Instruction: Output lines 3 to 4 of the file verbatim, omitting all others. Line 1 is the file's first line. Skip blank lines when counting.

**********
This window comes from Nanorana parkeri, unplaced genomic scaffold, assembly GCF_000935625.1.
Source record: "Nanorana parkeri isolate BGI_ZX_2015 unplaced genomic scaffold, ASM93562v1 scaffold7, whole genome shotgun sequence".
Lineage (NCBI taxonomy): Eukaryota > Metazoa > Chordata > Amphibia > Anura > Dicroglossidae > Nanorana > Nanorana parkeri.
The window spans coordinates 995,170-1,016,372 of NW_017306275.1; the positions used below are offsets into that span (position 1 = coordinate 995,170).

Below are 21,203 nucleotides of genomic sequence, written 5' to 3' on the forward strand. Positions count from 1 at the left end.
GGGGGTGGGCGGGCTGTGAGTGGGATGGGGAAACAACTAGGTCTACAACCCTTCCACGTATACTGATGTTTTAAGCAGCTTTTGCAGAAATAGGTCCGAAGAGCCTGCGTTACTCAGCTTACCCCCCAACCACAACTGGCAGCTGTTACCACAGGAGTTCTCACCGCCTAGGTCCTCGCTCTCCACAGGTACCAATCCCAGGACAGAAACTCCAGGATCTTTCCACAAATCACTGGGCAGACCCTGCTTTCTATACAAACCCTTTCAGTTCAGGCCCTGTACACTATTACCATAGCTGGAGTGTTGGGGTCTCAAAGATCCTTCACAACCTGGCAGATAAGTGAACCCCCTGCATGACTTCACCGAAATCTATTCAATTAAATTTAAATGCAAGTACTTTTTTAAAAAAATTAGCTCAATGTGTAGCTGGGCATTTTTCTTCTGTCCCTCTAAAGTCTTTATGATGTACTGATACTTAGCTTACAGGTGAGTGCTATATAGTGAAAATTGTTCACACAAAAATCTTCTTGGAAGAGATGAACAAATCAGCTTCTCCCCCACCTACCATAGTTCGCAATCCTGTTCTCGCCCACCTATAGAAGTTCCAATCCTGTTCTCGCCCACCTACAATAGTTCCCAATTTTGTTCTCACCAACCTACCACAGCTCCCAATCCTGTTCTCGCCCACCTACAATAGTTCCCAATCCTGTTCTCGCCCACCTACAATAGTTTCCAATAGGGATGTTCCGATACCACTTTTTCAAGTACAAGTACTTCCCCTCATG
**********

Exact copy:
Lineage (NCBI taxonomy): Eukaryota > Metazoa > Chordata > Amphibia > Anura > Dicroglossidae > Nanorana > Nanorana parkeri.
The window spans coordinates 995,170-1,016,372 of NW_017306275.1; the positions used below are offsets into that span (position 1 = coordinate 995,170).